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Can MATLAB be made cheaper?

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Snoopy on 8 Feb 2022
Edited: Cris LaPierre on 9 Feb 2022
I use MATLAB intensively for econometric research but also teaching. There is an increasing pressure or recommendation from both the industry and the university to switch to open source languages such as R, Phyton, etc. I very much dislike all these open source programs and I am nowhere convinced that they are superior. I will not count my many reasons here. But I do not like the pressure or the recommendation I am feeling. I think MATLAB developers should learn something from this. Before it is too late, I propose to make MATLAB much cheaper so that people can have wider and borader access to it and do not turn to open source for cost reasons. I am afraid that because of the cost reason MATLAB is losing a lot of ground. If MATLAB wants to preseve ground, the price should go down somehow or some version of MATLAB that is free should be developed. I know about GNU Octave but that is not helping MATAB to preserve ground. If MATLAB wants to survive, I think cost is being an issue.
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Rik on 9 Feb 2022
I was about to suggest GNU Octave. Why is that not helping?
Also, I was under the impression that universities get a steep discount (and students do too). That generally means it is a relatively minor investment for most universities.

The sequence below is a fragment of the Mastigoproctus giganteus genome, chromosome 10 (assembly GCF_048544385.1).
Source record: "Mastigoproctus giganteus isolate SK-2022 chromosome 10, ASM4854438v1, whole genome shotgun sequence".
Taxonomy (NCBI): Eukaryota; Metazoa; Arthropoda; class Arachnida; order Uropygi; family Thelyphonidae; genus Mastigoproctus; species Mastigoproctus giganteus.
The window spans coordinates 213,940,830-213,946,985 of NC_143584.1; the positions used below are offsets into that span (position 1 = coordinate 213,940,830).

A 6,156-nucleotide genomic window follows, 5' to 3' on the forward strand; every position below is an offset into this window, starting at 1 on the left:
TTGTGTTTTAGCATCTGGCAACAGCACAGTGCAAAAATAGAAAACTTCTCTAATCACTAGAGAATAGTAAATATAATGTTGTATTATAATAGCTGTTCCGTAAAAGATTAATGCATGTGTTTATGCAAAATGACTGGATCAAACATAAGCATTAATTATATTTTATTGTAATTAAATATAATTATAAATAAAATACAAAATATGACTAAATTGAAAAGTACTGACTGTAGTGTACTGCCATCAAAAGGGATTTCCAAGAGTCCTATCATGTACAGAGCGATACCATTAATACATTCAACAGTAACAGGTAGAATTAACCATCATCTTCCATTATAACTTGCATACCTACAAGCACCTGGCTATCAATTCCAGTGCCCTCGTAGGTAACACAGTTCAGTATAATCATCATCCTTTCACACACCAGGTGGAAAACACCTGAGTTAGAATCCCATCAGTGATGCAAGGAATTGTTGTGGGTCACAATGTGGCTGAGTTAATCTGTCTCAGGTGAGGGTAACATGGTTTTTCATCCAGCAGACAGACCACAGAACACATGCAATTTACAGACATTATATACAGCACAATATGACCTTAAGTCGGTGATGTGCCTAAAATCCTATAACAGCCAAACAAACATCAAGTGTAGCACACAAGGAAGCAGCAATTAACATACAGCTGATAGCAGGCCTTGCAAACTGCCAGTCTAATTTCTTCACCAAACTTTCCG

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Answers (2)

Walter Roberson
Walter Roberson on 9 Feb 2022
Unfortunately, the situation is messier than just price.
It is a bit easier for teachers to assign no-cost no-activation programming languages, and not have to deal with students talking about problems getting licenses or problems with affording licenses or students having older licenses or students not having purchased the right extensions (toolboxes). And, to be honest, the network license control software that Mathworks uses (Flexera) can be a PITA (it is the same software used by many major vendors, but that doesn't mean it isn't a PITA sometimes.)
However, reducing the cost of MATLAB does not solve those issues -- only going free and without license control would solve those issues.
Every few months, someone or other presenting as a student flames Mathworks for charging anything for the license, claiming that Mathworks is deliberately ripping students off and taking advantage of "captive audiences". The people posting the rants do not just ask for Mathworks to provide an even-less expensive software version for students, such as naming a price that they thought might be more affordable: the people posting the rants usually express wishes that Mathworks goes out of business. That makes it difficult for me to take them seriously as really talking about affordability to students: I inevitably end up with the impression that they are really saying that Mathworks is "stealing" by asking anyone to pay for Mathworks software. No mere reduction in price would ever satisfy those people.
Then there are the Open Source advocates who believe that closed source software is inherently unacceptable no matter whether the software is free nor not. I have observed a group of people who believed so strongly in Open Source that they preferred to spend 10 person-years writing a package from scratch to avoid using any closed source in the project -- they refused to even refer to the prototype that was written in a closed source package. No reduction in price would be acceptable to such people, not even to free: if it wasn't Open Source then it was not to be used. Questions of productivity or total cost of the project were, as far as I could observe, never considered by the group: the most important factor was that it was all to be Open Source.